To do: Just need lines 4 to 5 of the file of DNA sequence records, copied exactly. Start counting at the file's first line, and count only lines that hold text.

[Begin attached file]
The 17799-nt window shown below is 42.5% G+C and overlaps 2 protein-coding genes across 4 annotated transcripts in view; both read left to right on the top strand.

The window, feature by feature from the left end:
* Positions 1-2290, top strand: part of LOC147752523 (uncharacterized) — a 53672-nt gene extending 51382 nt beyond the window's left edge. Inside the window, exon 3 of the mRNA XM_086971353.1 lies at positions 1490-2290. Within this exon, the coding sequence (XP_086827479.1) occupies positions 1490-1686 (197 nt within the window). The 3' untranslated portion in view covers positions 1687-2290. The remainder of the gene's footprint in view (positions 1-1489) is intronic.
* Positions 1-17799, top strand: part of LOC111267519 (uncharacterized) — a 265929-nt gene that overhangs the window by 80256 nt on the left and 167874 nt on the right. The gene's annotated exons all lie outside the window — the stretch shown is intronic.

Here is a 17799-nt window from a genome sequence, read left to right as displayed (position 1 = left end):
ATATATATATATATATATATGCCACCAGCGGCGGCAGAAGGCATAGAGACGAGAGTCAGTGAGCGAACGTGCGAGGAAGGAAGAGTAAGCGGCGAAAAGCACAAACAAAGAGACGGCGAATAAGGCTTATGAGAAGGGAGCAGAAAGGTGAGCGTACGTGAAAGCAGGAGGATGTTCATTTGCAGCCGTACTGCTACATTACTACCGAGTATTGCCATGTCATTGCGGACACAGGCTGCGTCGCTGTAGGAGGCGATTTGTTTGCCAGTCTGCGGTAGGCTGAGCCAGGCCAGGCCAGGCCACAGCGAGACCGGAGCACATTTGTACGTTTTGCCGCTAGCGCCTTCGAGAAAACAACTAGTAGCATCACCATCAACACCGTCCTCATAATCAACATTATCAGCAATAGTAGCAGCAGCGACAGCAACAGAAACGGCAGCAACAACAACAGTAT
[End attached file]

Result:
* Positions 1-17799, top strand: part of LOC111267519 (uncharacterized) — a 265929-nt gene that overhangs the window by 80256 nt on the left and 167874 nt on the right. The gene's annotated exons all lie outside the window — the stretch shown is intronic.

Here is a 17799-nt window from a genome sequence, read left to right as displayed (position 1 = left end):